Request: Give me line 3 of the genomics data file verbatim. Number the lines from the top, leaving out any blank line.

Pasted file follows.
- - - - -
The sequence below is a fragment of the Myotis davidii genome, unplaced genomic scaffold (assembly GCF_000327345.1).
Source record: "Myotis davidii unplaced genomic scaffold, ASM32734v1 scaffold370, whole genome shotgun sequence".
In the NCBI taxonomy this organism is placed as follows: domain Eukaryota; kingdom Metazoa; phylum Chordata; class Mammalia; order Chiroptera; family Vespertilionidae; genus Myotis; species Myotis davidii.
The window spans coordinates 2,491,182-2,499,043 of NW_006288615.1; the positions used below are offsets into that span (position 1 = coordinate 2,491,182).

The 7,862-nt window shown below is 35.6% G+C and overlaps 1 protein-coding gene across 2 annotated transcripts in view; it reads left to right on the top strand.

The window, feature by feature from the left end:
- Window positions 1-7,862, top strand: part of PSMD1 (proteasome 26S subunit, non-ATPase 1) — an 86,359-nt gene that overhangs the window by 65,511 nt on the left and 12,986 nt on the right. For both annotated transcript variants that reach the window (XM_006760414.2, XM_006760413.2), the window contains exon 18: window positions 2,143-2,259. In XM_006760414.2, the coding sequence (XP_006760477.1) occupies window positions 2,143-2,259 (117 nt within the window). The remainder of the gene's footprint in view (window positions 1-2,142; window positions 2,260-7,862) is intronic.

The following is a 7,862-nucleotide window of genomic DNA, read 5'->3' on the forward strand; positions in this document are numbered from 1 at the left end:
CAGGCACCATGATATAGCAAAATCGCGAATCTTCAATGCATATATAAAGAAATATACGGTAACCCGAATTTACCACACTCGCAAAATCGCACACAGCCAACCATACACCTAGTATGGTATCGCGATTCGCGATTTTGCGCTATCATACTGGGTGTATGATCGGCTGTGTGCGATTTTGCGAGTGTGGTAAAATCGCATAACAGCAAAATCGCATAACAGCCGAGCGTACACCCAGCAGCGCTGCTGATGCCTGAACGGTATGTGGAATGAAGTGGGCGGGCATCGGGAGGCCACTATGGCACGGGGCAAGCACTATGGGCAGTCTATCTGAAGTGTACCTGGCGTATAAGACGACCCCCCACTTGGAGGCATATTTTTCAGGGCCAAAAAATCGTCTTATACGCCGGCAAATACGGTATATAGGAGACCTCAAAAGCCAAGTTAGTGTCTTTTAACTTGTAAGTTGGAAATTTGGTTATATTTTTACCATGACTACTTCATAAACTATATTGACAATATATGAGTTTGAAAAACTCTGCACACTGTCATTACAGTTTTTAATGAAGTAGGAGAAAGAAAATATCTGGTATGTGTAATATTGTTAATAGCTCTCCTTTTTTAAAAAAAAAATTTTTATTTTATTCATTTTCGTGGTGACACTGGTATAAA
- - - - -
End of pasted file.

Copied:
In the NCBI taxonomy this organism is placed as follows: domain Eukaryota; kingdom Metazoa; phylum Chordata; class Mammalia; order Chiroptera; family Vespertilionidae; genus Myotis; species Myotis davidii.